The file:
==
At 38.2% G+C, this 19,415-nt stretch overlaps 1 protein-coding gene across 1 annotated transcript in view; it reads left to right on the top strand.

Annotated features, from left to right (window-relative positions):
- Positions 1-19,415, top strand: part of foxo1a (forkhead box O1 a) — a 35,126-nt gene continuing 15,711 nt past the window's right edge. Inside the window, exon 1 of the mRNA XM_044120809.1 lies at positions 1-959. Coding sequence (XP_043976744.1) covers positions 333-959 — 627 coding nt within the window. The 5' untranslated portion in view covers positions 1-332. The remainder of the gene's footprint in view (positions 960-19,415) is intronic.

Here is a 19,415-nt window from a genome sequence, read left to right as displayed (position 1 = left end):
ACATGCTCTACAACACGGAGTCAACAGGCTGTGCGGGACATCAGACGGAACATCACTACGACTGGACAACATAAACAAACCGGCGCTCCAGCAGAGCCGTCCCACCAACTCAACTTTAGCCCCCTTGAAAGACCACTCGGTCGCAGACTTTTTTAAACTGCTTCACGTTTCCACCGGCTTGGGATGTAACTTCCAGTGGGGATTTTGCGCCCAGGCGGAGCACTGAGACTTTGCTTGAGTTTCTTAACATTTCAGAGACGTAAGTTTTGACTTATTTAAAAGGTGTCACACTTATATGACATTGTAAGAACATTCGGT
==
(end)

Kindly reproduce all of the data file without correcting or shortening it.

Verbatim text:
At 38.2% G+C, this 19,415-nt stretch overlaps 1 protein-coding gene across 1 annotated transcript in view; it reads left to right on the top strand.

Annotated features, from left to right (window-relative positions):
- Positions 1-19,415, top strand: part of foxo1a (forkhead box O1 a) — a 35,126-nt gene continuing 15,711 nt past the window's right edge. Inside the window, exon 1 of the mRNA XM_044120809.1 lies at positions 1-959. Coding sequence (XP_043976744.1) covers positions 333-959 — 627 coding nt within the window. The 5' untranslated portion in view covers positions 1-332. The remainder of the gene's footprint in view (positions 960-19,415) is intronic.

Here is a 19,415-nt window from a genome sequence, read left to right as displayed (position 1 = left end):
ACATGCTCTACAACACGGAGTCAACAGGCTGTGCGGGACATCAGACGGAACATCACTACGACTGGACAACATAAACAAACCGGCGCTCCAGCAGAGCCGTCCCACCAACTCAACTTTAGCCCCCTTGAAAGACCACTCGGTCGCAGACTTTTTTAAACTGCTTCACGTTTCCACCGGCTTGGGATGTAACTTCCAGTGGGGATTTTGCGCCCAGGCGGAGCACTGAGACTTTGCTTGAGTTTCTTAACATTTCAGAGACGTAAGTTTTGACTTATTTAAAAGGTGTCACACTTATATGACATTGTAAGAACATTCGGT